8 February, 2021
Lost crops costing farmers’ mental health
The scarcity of seasonal workers continues to impact growers as crop losses climb to over $45 million this week.
The scarcity of seasonal
workers continues to impact growers as crop losses climb to over $45 million
The labour shortage is a result of Federal and state government decisions to restrict the movement of people through the Australian border in order to manage the human health impacts of COVID-19.
Sixty-five separate crop losses from five states and territories have now reported on the National Crop Lost Crop Register.
Growcom’s Chief Executive Officer, Stephen Barnard, said the current labour shortage is impacting businesses and livelihoods industry wide.
“We are witnessing a concerning number of growers reporting not just financial losses, but also a decline in mental health, strain on personal finances, and doubt surrounding their future participation in the industry,” he said.
The Register allows growers to anonymously report the costs of ongoing labour shortages, beyond those that are purely financial.
Nearly one in every four respondents reported impacts on their physical and mental health including increased working hours, elevated stress levels, loss of confidence, and depression.
"It is an incredibly demoralizing situation. On the one hand you just keep saying to yourself ‘Keep going, it will get better, you will catch up’ but what ends up happening is you fall further and further behind,” said a Queensland grower.
“We had a substantial amount of stress – seeing abundance in fruit, all just hanging there, dilapidating. We lost a prodigious amount of income,” said a New South Wales grower.
One grower registered concern that rising stress and tension may lead to increased instances of domestic violence.
Growers going to the wall
In addition to mental health impacts, most growers have signaled the financial stress caused by their crop losses has critically undermined their ability to invest in their next crop and harvest. Some respondents to the Register are even reconsidering their future in the industry.
Just under two-thirds of all respondents flagged reduced future productivity after struggling to harvest produce within the desired time frame this season.
One grower from New South Wales said they were forced to abandon last year’s winter harvest.
“When the labour shortage hit hardest, we could not keep up with the ripening fruit.
“The financial loss will impact on the speed of new farm developments and re-development of our existing farm,” the grower said.
Five growers have been so severely impacted they are at risk of being foreclosed on by their bank or are considering selling their properties and leaving the industry altogether.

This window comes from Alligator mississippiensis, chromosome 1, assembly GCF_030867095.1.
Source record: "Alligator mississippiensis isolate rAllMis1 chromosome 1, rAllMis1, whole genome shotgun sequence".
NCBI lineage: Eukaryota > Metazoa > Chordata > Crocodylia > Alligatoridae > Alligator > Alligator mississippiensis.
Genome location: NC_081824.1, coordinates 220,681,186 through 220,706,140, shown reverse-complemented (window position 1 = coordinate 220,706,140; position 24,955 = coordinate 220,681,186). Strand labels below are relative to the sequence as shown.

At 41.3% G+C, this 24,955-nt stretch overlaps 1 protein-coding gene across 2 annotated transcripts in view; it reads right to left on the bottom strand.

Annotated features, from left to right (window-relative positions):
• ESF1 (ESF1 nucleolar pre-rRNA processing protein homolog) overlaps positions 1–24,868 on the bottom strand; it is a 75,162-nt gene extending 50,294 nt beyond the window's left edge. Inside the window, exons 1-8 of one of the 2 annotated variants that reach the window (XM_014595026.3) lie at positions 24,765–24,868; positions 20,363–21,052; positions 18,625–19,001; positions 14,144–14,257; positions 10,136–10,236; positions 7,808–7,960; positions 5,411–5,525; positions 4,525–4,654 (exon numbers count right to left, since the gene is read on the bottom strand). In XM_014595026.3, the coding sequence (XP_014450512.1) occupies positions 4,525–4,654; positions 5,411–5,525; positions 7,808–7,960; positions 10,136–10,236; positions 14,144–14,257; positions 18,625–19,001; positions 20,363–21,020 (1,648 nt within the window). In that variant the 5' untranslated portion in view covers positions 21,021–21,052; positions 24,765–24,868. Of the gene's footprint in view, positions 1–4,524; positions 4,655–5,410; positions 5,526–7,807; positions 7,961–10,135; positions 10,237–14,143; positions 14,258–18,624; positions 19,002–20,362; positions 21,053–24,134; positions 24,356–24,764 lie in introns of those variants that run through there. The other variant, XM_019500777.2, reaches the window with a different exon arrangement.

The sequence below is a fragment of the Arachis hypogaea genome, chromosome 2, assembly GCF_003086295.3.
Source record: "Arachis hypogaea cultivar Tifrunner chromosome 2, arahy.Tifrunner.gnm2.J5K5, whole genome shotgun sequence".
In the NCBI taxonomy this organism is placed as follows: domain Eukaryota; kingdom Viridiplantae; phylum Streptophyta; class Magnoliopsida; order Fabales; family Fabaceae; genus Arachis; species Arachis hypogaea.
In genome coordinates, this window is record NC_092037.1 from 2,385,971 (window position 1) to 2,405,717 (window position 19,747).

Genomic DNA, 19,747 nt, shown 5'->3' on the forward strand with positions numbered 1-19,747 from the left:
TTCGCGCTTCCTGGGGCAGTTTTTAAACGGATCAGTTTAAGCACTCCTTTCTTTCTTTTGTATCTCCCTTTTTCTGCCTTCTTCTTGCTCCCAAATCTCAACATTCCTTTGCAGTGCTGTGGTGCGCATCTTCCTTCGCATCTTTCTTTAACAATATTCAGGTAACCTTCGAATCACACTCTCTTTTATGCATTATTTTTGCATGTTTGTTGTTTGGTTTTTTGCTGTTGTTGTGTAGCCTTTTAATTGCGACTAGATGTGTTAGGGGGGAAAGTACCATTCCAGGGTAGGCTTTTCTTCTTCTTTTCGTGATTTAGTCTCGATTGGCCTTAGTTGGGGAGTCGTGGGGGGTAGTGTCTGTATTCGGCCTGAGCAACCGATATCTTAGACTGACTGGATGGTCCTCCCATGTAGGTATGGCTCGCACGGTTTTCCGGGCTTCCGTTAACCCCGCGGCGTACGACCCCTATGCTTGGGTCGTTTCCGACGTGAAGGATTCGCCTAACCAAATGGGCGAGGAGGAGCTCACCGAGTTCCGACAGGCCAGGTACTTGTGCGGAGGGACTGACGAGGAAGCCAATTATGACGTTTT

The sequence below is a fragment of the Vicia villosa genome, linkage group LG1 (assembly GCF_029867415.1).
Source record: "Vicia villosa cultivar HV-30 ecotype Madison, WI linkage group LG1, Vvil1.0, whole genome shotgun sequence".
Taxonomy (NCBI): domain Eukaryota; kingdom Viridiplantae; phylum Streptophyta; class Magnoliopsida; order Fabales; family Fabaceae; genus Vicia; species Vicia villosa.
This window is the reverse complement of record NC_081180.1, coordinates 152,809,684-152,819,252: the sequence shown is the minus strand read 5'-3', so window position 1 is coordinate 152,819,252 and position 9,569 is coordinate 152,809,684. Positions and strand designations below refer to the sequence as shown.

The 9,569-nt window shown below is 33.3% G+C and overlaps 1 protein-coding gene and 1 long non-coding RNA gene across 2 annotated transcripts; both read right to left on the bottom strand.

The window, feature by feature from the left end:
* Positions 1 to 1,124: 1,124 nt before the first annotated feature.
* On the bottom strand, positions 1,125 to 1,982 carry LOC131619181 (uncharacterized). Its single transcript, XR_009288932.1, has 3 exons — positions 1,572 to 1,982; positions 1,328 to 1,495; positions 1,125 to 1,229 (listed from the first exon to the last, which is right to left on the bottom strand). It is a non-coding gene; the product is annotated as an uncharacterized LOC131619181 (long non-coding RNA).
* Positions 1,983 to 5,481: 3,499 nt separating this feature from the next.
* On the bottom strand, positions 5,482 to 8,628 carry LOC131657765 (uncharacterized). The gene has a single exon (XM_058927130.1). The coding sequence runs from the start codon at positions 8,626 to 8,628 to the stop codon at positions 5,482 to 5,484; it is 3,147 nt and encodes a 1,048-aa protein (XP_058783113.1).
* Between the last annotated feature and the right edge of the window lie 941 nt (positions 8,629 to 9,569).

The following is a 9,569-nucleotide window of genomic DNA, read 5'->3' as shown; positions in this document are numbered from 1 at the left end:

“Our last option is to sell the farm which may end up a reality. We have no confidence that there will be adequate workers available in 2021,” said a Queensland grower.
“I have not been able to harvest any produce. I am also struggling to meet my commitments and living expenses as a result of this. I am very stressed and worried that the bank will foreclose on me,” said a New South Wales grower.
True cost of border
Growcom Manager of Policy and Advocacy, Richard Shannon, said it was important for the horticulture industry to capture and convey the hidden and unintended human costs of government decisions to stop the introduction of COVID-19 into the community.
"Clearly these are difficult decisions and we're in no way envious of our health officials. A decision to restrict arrivals into Australia at the same time protects us from COVID-19 but also exposes us to other harms to human health," he said.
"The candid reports to date to the National Lost Crop Register from an otherwise stoic community have been very saddening.
"The horticulture industry is no by any means alone here. Our tourism and education sectors are doing it tough, so too are the many Australians overseas who can't get home.
"And an important group we need to keep front of mind are the several thousand Pacific Islanders unable to enter Australia to take up harvest job offers. For many, this work represents a once in a lifetime opportunity to set themselves up and secure their children's future.
"At a broader scale, the money saved and sent home by their citizens working in Australia is often a significant source of income for Pacific Island economies. Together with a dramatic downturn in tourism, this loss of income from the Australian harvest will hurt the development of these countries for years to come.
"We are calling on Federal and state governments to double down on their initiatives to incentivize Australians to take up harvest jobs, and urgently expand quarantine capacity to safely accommodate foreign workers."
Growers urged to
report and seek support
The National Lost Crop Register was launched in December to quantify the true cost to industry and the national economy from a lack of seasonal workers available to harvest fresh fruits and vegetables.
The register will remain open as long as labour shortages continue to impact production. Growers can record their losses anonymously at: https://bit.ly/NationalLostCropRegister.
Growers who feeling overwhelmed or having difficulty coping should call Lifeline on 13 11 14.
Growers experiencing financial hardship should contact the Rural Financial Counselling Serviceon 1800 686 175.